In a mixed economy like ours, the government plays a crucial role in shaping the economy, and in some cases, it is the highest single stakeholder in some sectors of the economy. The government is a primary consumer in the construction industry because of the many infrastructural projects it builds. Therefore, the government is a significant stakeholder in cement. Nevertheless, its primary role is to create an enabling environment for the market forces to play their role in determining the cement price while ensuring that the regulatory framework constrains the market arbitrariness. This is more preventive than reactionary. However, when the systems and structures put in place to guide the market fail, the government is expected to intervene in the interest of society. This intervention must aim to produce public value by diagnosing and solving problems appropriately. Appropriate diagnoses are pivotal to applying the correct measures that bring sustainable solutions. We miss the point when government officials act like elected kings, using maximum coercive powers to solve a problem that requires thinking and collaboration. Cement is a case in point.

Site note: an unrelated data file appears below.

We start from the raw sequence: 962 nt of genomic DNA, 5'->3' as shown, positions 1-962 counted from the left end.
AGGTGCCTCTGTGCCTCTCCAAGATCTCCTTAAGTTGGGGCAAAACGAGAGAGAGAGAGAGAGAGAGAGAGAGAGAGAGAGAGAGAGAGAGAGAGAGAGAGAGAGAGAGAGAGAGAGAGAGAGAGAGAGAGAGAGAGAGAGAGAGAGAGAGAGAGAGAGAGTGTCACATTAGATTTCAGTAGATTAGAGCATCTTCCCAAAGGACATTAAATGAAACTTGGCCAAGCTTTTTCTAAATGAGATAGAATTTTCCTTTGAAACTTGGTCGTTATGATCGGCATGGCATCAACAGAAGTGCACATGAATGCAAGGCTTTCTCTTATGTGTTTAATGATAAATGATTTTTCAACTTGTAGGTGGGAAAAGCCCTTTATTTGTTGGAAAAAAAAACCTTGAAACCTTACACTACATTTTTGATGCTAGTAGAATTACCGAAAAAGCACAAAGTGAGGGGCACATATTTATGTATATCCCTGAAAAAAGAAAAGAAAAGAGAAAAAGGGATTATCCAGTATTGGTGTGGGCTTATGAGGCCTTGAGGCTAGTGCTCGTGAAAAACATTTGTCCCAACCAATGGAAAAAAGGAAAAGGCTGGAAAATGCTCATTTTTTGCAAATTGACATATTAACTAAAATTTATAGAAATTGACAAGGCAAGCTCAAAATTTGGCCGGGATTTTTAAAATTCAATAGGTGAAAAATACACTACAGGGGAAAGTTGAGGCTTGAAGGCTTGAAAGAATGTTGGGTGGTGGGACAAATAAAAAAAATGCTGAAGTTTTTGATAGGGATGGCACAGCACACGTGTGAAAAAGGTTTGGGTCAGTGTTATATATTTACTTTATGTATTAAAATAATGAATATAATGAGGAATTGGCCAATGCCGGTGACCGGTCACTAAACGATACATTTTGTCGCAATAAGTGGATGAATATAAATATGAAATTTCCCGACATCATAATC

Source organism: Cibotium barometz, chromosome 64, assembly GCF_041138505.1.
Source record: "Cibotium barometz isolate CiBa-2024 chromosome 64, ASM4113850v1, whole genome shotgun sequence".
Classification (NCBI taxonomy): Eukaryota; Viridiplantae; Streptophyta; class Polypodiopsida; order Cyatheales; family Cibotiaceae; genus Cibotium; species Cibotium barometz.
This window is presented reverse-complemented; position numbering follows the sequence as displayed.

The price of cement, using a 50kg bag as an indicator, between May 2023 and January 2024, a period of about six months, has increased from N4,250-N4,500 to N12,000-N13,000. This is an increase of between 100% to 200%. Almost all construction industry segments reacted to this astronomical rise in price. There was a public uproar, and the government applied three knee-jerk reactions: the first was to threaten the cement producers to bring down prices or face dire consequences; the second was a threat to open the borders and allow massive importation of cement to flood the market and force the price down; and the third is another threat by the legislature to probe the reasons for the escalating cost of cement. This is indicative of the mindset of our government officials. But realistically, we cannot solve problems by threatening everybody.